The city of 100 Spires (10/13/03)

Last updated 11/03/03                                                                                                                                

Praha (or Prague), the "city of 100 Spires" is both the starting and ending point of our European adventures. From the breathtaking gothic architecture in Staré Mĕsto (Old Town), to the medieval castles of Hradčany, Prague offers visiters a smorgasbord of visual delights as they stroll the streets of this eastern european gem. Walking through this city feels like walking inside a fairy-tale, with all of the beautiful cathedrals and castles (equipped with fearsome gargoyles to boot), albiet one in which you run into the occasional tourist.

The architecture of Staré Mĕsto allows a glimpse into the city's distant past. The Tyn Church, with its twin Gothic steeples, dates back to 1365, while the astronomical clock built into the Old Town Hall was built in 1410. At the top of the hour, a procession of metal-carved apostles moves along a track on the outside of the clock to the delight of onlookers -- oh and do you hear that bell that's counting the hour? It's being rung by a rather interesting-looking skeleton which holds the bell's chain in one of its bony hands. As you can see from the pictures, many tourists and locals alike are attracted by the majesty of this portion of town and its generally bustling with people gathering for the clock or just gazing in amazement at the abudance of man-made beauty surrounding them.

The grounds of Prague Castle, one of the oldest castles in the world, offers visitors a variety of sights, ranging from the impressive gothic facade of St. Vitius's cathedral to a little alley with all sorts of old homes, including Franz Kafka's childhood home (which now houses a bookstore), which now sell all sorts of handicrafts. One of the coolest shops we saw in this alley was a shop where you could purchase all sorts of swords and armor. In addition, they had several instruments of torture on display and even offered visitors the ability to take place in target practice with a crossbow -- I really wanted to try out the crossbow, but there was a pretty long line and we didn't have much time, so maybe some other time.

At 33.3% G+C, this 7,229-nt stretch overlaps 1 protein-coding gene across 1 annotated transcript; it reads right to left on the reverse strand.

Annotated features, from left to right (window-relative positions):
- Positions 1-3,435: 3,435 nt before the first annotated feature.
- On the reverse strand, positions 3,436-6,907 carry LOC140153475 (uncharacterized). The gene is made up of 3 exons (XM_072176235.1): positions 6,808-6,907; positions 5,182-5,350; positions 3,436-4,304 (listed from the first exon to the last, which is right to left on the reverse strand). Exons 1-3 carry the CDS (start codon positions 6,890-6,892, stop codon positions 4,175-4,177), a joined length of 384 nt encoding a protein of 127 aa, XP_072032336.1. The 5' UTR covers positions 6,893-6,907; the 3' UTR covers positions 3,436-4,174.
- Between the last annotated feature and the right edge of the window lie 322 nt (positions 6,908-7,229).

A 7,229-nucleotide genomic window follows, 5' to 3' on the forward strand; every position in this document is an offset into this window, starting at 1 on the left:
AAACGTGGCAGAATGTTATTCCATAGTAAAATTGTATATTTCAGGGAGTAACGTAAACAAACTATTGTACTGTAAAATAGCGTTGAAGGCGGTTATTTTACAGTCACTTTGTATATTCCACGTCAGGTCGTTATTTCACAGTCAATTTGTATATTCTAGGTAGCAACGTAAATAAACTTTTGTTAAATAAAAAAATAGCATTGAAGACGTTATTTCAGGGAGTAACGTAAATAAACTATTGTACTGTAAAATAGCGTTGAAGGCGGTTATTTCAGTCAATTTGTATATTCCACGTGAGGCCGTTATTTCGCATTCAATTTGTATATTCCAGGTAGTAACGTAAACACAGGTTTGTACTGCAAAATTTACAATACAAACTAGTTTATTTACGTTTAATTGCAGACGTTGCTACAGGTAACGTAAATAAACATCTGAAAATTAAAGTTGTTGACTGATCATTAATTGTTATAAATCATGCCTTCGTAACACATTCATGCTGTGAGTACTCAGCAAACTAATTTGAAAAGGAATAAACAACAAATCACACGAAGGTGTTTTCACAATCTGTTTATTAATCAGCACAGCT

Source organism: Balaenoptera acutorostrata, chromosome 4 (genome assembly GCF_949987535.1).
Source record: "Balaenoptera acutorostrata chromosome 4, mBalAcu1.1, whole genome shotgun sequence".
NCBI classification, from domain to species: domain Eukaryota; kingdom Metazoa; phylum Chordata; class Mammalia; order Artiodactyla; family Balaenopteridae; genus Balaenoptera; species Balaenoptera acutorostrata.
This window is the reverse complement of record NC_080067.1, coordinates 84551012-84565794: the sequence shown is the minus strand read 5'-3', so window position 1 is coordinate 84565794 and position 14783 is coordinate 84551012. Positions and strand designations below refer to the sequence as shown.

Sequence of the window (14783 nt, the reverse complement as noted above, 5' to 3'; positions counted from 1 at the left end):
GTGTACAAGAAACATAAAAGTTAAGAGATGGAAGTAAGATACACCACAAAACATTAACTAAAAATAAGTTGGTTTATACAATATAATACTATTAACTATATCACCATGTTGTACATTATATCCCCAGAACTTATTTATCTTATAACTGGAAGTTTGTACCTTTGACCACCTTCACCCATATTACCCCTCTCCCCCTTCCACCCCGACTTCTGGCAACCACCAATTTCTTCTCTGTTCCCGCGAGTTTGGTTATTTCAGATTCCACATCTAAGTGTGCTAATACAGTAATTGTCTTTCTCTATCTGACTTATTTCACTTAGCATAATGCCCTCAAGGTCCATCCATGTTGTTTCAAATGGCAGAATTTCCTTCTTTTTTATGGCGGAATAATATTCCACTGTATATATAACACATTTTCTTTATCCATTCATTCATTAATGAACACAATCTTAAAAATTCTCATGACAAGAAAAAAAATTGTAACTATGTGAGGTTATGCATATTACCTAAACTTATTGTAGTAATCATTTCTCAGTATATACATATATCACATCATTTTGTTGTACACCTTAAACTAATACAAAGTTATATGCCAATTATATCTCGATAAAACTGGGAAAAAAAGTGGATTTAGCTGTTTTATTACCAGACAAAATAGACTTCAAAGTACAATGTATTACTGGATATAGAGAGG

We attended a pretty good classical concert at the national theater, which was interesting because of the seating arrangements. The concert took place at the base of a bunch of staircases (it was even promoted that way in pamphlets, with the location being something like "Base of stairways") --- all of the performers (several violinists, a bass, a cello and a pianist) were located on the base platform while the audience sat on little cushions placed in the stairways. All of the stairways were packed and there must have been something like 200 people there that night. All in all a pretty fun time!


                            Old Town Square

                            In and around the Prague Castle

                            Bridges and museums

              And some more random views of Prague...